“He’s making multiple Florida issues into national issues and nationalizing his agenda,” Kreis said. “Now he’s saying, ‘not only am I going after all these groups that generally oppose conservative right-wing policies, but if you oppose them in any way, I’m also going to undercut you with retaliation.’ He’s doing it in an election year, which sends signals to me that he’s not afraid of anything at this point.”
The image of someone willing to stand up to political opponents — to retaliate and to punish them — is effective messaging. It keeps DeSantis at the forefront of his voting base’s mind. It also gets him approval, in part because of how big a target Disney is.
“Disney is a very useful foil for him in that,” Kreis told me. “And I think he kind of senses that — that there’s some blood in the water and he’s been fairly successful. And so he could go for the jugular.”
There are a few reasons besides its high profile that makes Disney an appealing sparring partner.
First and foremost, Disney can’t just pack up Disney World and all of its employees and go somewhere else. Kreis explained that in analogous cases like Georgia’s voting rights laws or North Carolina’s transgender bathroom ban, entities like the NCAA and Major League Baseball removed events from those states to show their displeasure with state and legislation.
Nikki Fried, Florida’s Commissioner of Agriculture and Democratic gubernatorial hopeful, recently traveled the state and told me, “I talked to so many Floridians on this tour, and not one of them mentioned having a problem with Disney.” She believes that DeSantis’s fight with Disney is a political distraction away from issues like affordable housing.
“He doesn’t govern, he inflames,” Fried added.
But what makes Disney an even more appetizing target is that it’s a company that hasn’t really established its ethical identity — which makes it sort of an anomaly.
Schweitzer, the Wharton professor, explained that over the two decades, there’s been a trend of corporate activism. Consumers want to know how the companies they spend their money on stand on issues of morality and justice. He pointed out examples like Starbucks supporting marriage equality, Nike supporting Black Lives Matter and Colin Kaepernick, and Patagonia joined in a lawsuit against the Trump administration when it decreased the protection of Bears Ears National Monument. And to be clear, it’s not a “go with the good vibe” feeling when it comes to these moral issues — companies usually weigh out risk and calculate the bottom line before making these very public-facing decisions.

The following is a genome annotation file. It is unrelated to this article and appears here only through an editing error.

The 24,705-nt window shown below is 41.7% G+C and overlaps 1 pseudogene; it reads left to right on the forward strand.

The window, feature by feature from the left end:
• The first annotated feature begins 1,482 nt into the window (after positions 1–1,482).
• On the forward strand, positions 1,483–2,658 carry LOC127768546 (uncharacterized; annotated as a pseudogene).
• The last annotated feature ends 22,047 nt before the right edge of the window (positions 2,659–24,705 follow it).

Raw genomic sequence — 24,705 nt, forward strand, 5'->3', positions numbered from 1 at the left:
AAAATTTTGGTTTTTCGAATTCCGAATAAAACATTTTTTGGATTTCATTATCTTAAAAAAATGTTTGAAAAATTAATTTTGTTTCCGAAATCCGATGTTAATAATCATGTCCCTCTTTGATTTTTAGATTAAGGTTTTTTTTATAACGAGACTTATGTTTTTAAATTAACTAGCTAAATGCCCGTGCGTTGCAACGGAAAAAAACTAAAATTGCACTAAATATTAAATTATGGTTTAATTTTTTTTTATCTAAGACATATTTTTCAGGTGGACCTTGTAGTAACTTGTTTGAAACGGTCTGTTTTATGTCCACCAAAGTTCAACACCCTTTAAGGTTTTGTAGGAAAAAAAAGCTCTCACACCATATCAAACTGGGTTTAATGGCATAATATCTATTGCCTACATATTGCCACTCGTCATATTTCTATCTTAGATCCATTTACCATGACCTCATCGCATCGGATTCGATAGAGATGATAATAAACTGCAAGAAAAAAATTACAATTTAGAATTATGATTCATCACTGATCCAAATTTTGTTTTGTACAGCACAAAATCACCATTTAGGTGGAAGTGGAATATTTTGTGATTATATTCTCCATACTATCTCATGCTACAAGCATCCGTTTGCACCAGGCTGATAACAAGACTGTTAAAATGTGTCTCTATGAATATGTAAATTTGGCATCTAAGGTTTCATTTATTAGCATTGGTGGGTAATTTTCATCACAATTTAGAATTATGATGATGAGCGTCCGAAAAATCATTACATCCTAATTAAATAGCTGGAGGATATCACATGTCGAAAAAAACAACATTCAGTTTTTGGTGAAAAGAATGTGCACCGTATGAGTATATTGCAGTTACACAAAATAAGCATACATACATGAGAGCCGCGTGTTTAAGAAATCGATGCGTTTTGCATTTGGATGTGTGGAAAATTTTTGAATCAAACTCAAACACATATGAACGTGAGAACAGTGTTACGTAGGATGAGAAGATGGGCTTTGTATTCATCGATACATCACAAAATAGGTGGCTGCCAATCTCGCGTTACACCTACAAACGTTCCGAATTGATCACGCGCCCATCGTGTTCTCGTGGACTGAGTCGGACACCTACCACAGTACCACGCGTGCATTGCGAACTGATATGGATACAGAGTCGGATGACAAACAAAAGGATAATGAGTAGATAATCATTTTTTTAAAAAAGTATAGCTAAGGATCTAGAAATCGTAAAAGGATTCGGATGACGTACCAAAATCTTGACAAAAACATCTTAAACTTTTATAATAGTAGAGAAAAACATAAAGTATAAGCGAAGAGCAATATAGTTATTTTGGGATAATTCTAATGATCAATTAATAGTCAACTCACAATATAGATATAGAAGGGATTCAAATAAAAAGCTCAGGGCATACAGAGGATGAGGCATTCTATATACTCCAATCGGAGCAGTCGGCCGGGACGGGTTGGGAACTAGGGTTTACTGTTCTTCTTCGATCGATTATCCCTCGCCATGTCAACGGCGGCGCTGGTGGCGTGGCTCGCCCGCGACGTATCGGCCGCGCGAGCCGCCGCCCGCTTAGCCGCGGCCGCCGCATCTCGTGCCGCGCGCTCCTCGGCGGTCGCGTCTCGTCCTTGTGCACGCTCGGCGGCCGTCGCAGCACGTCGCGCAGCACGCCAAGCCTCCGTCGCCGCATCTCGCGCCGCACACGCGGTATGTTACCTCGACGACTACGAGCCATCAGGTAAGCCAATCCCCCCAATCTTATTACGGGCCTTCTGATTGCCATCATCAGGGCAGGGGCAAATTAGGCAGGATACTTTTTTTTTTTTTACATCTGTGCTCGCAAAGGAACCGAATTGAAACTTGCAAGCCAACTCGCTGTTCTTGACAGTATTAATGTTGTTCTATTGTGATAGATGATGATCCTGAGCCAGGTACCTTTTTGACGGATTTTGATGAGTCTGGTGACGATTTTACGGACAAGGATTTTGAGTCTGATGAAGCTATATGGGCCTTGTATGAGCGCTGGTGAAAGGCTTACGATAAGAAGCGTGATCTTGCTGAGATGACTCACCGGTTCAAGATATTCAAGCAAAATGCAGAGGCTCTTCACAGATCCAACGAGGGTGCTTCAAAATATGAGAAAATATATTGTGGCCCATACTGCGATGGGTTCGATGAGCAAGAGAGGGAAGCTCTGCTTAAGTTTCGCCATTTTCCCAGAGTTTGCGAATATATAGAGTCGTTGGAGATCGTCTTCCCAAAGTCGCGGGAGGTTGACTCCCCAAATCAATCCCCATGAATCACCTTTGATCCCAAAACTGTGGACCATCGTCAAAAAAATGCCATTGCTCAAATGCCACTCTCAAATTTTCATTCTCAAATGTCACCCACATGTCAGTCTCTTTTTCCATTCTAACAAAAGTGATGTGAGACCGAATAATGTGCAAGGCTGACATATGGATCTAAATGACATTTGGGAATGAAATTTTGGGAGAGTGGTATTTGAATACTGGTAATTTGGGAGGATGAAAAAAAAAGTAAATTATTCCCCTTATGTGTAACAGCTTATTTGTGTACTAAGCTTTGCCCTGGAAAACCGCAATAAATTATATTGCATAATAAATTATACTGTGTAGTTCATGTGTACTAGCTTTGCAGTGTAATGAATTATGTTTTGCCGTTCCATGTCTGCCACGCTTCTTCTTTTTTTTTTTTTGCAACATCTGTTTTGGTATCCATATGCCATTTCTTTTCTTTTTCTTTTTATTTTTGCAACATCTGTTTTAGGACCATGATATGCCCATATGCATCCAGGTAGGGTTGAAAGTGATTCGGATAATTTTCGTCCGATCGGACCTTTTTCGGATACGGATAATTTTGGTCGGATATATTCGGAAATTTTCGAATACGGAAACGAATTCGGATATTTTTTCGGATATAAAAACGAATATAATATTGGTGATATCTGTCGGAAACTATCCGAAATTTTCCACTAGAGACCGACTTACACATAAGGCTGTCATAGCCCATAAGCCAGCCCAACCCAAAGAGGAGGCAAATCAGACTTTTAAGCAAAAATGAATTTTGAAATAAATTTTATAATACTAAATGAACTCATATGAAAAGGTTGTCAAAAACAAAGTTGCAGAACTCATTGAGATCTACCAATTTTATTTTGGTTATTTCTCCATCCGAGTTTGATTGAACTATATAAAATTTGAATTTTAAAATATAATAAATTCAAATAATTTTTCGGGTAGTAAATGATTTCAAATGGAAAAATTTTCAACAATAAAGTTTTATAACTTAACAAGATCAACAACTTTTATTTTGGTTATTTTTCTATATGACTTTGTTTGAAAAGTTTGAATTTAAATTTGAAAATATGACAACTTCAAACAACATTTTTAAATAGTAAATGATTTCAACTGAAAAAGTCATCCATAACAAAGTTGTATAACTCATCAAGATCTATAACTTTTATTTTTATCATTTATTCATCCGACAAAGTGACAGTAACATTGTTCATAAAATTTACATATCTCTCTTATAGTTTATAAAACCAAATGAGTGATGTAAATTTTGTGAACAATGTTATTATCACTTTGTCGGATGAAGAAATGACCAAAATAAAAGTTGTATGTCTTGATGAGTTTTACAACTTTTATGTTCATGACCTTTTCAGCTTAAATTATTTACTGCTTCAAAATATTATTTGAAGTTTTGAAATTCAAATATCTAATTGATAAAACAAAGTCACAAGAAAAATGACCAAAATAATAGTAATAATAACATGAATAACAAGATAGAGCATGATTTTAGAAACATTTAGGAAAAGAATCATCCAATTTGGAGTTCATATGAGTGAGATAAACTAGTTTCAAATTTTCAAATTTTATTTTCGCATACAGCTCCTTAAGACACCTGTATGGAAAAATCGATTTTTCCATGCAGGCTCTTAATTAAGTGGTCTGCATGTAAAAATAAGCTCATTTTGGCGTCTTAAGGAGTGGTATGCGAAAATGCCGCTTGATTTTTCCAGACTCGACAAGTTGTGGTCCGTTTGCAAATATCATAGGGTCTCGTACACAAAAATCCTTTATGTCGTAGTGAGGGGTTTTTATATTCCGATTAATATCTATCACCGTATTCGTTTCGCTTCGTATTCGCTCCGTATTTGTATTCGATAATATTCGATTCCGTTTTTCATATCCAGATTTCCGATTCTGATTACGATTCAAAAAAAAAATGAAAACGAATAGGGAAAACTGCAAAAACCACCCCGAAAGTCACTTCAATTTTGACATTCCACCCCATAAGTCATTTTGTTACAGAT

While these companies are putting themselves out there, Disney, on the other hand, has tried to minimize its exposure. Its wishy-washy reaction to the “Don’t Say Gay” bill is an example of that. Before finally taking a stand against the anti-LGBTQ bill, the company wavered multiple times.
At first, Disney said nothing and was criticized for its lack of action, as well as for previously donating money to Republican politicians who directly sponsored the bill. Then, CEO Chapek went back and forth with the messaging that the company stood with its LGBTQ employees despite an open letter from LGBTQ Pixar staff and their allies alleging that Disney had actively scrubbed queer representation from their movies. The saga officially ended with the company releasing a statement that it hoped to see the bill overturned and would support that outcome.
The consistent throughline in that entire saga, Schweitzer points out, isn’t just that Chapek misread the moment — which is how the company managed to find itself as a target from both ends of the political spectrum — but that Disney has historically built its success on appealing to everyone.
The messaging for the Disney flagship brand has been that everyone can go see a Disney movie and everyone is welcome at a Disney resort. Wading into the political sphere too much in either direction changes that calculus.
Disney has long had conservative appeal — the company largely produces family-friendly stories that affirm American values, and effectively promoted those values globally. It also has a history of donating to conservative politicians. But it also has, especially recently, positioned itself as a diverse and inclusive workplace and corporation.
This might help explain why LGBTQ representation in Disney movies is slim and why Disney doesn’t officially recognize “Gay Day” celebrations at its parks, yet still uses those occasions to court its LGBTQ fans and sell rainbow merchandise. It also explains why the company and Chapek’s initial response was to say nothing in regard to the bill.
The more Disney and Chapek fight with DeSantis on a national stage, the more Disney will have to spell out its stance, especially since the “Don’t Say Gay” bill revolves around the education of children — Disney’s primary audience. Its fans, its employees, and its detractors all want a company that has made a fortune being everything to everyone to start establishing its boundaries, which it very clearly does not want to do because of said fortune.
“It’s a big tent. The movies, the resorts, their brand — it’s this broad appeal,” Schweitzer said. “But that’s hard to keep up, especially as the world changes.”
Or, especially for Disney, as long as this political theater drags on.